26 Oct 2020
Hired Labour Organizations honoured in Fairtrade Awards
In a series of articles leading up to the 2020 International Fairtrade Awards on October 29, we take a closer look at the finalists in the four categories: Small Producer Organization (SPO) of the Year; Hired Labour Organization (HLO) of the Year; Trader of the Year and Campaign of the Year. This week we feature the work of the four finalists in the HLO category.
“In India, retirement is a curse. We have people who are ill treated because they don’t have any money, and in some cases neglected,” says Titus Pinto, Chair of the Fairtrade certified United Nilgiri Tea Estates in Tamil Nadu, India. “So we decided to set up a fund which provides workers with a pension for 10 years after they retire. This enables them to have some dignity in life after the leave us.”
UNITEA’s pioneering improvements to workers’ benefits won them a place in the finals. Fairtrade Premium - the extra money received for selling tea on Fairtrade terms - has also been used to enhance education for workers’ children. “We provide school facilities unrivalled in this kind of rural area,” says Estate Manager Aleemuddin Khan. “Hundreds of children over the years have benefitted from Fairtrade. We have former students who are now doctors, directors of multinational companies abroad and very successful engineers.”
“We try to make sure their lives are as easy as possible while they work for us,” says Titus. “We look after their education, their health, and their retirement.”
Fellow finalists Desert Joy - most of whose staff are women - has made a success producing Fairtrade certified tomatoes in the unlikely setting of the Tunisian desert. “Being a Fairtrade producer shows people that we are a social company, and we want social development for the people who work with us,” says General Manager Raja Zarouk. “They get a chance to be independent women, and to earn an income to help their family, raise their children, educate them and give them a good future.”
In one of the vast greenhouses full of tomatoes ripe for picking, Team Leader Salha Yazidi is one of the beneficiaries of the Fairtrade Premium. “We’ve started a crèche so parents can bring their children to work. I am due to have a baby soon and I’m happy that my children will close to me when I work. I was also able to take three months maternity leave with the help of Fairtrade, which gave me the chance to stay with my children.”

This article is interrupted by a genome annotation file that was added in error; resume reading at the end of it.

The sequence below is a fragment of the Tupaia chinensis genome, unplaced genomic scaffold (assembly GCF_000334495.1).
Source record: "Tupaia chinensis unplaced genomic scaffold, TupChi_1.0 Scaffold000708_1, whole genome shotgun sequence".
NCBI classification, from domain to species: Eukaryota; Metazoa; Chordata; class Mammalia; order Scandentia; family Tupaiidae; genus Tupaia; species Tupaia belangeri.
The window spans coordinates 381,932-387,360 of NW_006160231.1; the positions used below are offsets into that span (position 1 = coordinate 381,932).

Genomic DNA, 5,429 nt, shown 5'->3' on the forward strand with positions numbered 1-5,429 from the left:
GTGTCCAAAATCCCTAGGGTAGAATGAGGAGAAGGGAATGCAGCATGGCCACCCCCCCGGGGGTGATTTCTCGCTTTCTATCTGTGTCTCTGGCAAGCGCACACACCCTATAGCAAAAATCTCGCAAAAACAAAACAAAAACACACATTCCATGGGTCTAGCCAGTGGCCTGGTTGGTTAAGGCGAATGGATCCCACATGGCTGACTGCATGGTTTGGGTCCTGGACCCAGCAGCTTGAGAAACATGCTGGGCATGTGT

Her colleague Salma Chabbar nods. “This job has improved my economic and social standard of living,” she says. “I feel my children are happier than before.”
Valentine Growers, a Fairtrade flower grower near Nairobi, Kenya, is another HLO finalist where Fairtrade Premium is used to give workers and their families a better future. “We make sure the Premium is benefiting the workers, their families and the community members at large without any discrimination whatsoever,” says Dennis Gakuru, the Fairtrade Officer at Valentine Growers. “We try to focus on education, because education is the greatest investment these workers can make.”
Flower grader Jacinta Wanjira Muiga is living proof of the power of education. “I’ve worked here for 14 years, and during that time my kids have been sponsored from high school to university. I myself have also been to catering college, and as a result, my life has greatly improved.”
The fourth finalist in the HLO category is Agrotes SAS, a banana grower based in Urabá, Colombia. Worried by the amount of rubbish and waste piling up in the community, they teamed up with local NGO Ecologica Recicla to establish a recycling and education programme among workers and their families.
“Ecologica is a great idea,” says Felipe Echeverri, General Manager at Agrotes. “Now we reuse and recycle materials from the farms. There are many banana producers in the world, but not all of them are searching for a better world.”
We will announce the winners of the Fairtrade Awards on October 29. Stay tuned!